In order to continue to lose weight we have a few options that we can plug-in to avoid the seemingly inevitable weight loss plateau. The options are essentially to control our energy input (calories ingested) or our energy output (calories expended). Of course the simple option would be to manage energy input which means to reduce the amount of calories we eat.
The problem with that however is that you can only take that so far without calories being too low leading to fatigue, burnout, lack of energy, low mood, low sex drive – the list goes on and on. This is especially true if the starting point for calories is already fairly low (which it normally is).
I personally prefer to instead manipulate the energy output variables. We know that in order to continue to achieve weight loss that we’ll probably need to increase this because our body is becoming more efficient.
We can do this in a variety of ways but the two most obvious ones are to increase our step count. If we’ve been averaging 10,000 steps per day then we might consider to move it to 12,000 per day. If we do this and we find it kickstarts the weight loss we want then we don’t need to change anything else.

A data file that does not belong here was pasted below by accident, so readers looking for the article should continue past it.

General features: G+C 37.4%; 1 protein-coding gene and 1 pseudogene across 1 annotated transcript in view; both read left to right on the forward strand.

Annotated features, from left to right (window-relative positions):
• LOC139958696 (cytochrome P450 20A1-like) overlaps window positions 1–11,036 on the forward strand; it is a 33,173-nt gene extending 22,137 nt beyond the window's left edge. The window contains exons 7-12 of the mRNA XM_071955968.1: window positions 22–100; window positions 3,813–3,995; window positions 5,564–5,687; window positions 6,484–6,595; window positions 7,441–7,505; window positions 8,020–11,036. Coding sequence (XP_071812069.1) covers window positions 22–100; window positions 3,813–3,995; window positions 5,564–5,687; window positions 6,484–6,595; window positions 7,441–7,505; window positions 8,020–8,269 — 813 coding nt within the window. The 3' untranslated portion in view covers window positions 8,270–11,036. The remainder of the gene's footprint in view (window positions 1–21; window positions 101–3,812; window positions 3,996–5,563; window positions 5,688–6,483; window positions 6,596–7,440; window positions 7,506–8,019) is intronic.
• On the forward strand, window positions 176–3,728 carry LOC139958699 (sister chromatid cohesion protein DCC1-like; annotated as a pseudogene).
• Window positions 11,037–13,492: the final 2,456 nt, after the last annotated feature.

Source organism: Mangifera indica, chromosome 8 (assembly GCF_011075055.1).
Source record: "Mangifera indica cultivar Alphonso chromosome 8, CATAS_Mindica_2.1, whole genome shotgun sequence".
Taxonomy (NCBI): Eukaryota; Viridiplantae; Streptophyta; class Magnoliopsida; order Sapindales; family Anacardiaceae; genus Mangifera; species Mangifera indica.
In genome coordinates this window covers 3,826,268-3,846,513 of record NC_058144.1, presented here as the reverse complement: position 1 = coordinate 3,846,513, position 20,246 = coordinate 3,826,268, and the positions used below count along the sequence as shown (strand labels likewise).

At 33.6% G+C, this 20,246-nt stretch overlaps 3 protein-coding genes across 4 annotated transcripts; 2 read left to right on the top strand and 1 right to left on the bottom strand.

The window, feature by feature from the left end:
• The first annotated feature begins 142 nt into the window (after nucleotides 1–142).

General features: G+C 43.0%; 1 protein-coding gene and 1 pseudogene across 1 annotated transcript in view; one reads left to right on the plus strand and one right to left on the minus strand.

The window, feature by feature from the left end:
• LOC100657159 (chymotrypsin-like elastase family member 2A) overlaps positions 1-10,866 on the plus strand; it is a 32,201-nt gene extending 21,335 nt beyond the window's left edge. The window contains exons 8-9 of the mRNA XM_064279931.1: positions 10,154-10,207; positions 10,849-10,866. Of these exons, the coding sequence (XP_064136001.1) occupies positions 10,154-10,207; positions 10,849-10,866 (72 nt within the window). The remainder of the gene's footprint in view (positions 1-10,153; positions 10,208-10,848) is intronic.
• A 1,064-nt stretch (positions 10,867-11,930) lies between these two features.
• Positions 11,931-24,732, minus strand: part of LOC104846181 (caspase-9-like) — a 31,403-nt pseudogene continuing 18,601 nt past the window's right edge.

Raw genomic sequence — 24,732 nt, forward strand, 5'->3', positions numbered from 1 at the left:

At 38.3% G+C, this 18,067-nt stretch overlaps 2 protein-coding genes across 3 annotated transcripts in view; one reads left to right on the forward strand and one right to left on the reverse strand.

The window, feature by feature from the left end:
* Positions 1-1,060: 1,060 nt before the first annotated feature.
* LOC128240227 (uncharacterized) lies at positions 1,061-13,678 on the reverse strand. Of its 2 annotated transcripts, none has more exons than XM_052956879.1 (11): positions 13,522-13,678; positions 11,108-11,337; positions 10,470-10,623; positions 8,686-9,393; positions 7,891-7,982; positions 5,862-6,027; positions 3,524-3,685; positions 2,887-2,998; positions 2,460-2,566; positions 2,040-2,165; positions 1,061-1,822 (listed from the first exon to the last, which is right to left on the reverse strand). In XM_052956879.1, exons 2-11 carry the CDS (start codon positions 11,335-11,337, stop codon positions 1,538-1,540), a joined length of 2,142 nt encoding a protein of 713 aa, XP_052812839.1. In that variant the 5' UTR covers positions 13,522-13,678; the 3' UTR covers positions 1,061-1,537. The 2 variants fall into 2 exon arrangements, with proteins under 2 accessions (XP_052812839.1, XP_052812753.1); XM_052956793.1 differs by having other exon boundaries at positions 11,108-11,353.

Another option is to change our training frequency or intensity. In most cases, most people are already operated at or close to their training frequency limit whether that be due to time constraints or simply from an under-recovery standpoint so ideally I’d start with manipulating their step count.
However if I was going to target my training to make changes, I’d look to add or increase the volume of cardio that the client did. For example if they are completing currently 3 sessions per week which included 15 minutes of cardio, I’d look to increase the cardio element to 20-25 minutes. Over the course of a week that’s an increase of 15-30 minutes which is basically an extra cardio session. This will combat the increase in efficiency that our body is under-going as a result of losing weight and getting fitter/more efficient.
The other consideration we must always be thinking about is the principle of progressive overload.
This is basically the principle of making sure that your workouts get harder over time. This allows us to continue to challenge our body with a stimulus that is changing. The same applies here, if we lift the same weight for the same number of reps for too long, we do not give the body a reason to adapt e.g. get stronger or build muscle etc. We become efficient at the thing we do and therefore it becomes easier which is great but it’s not so great for our results.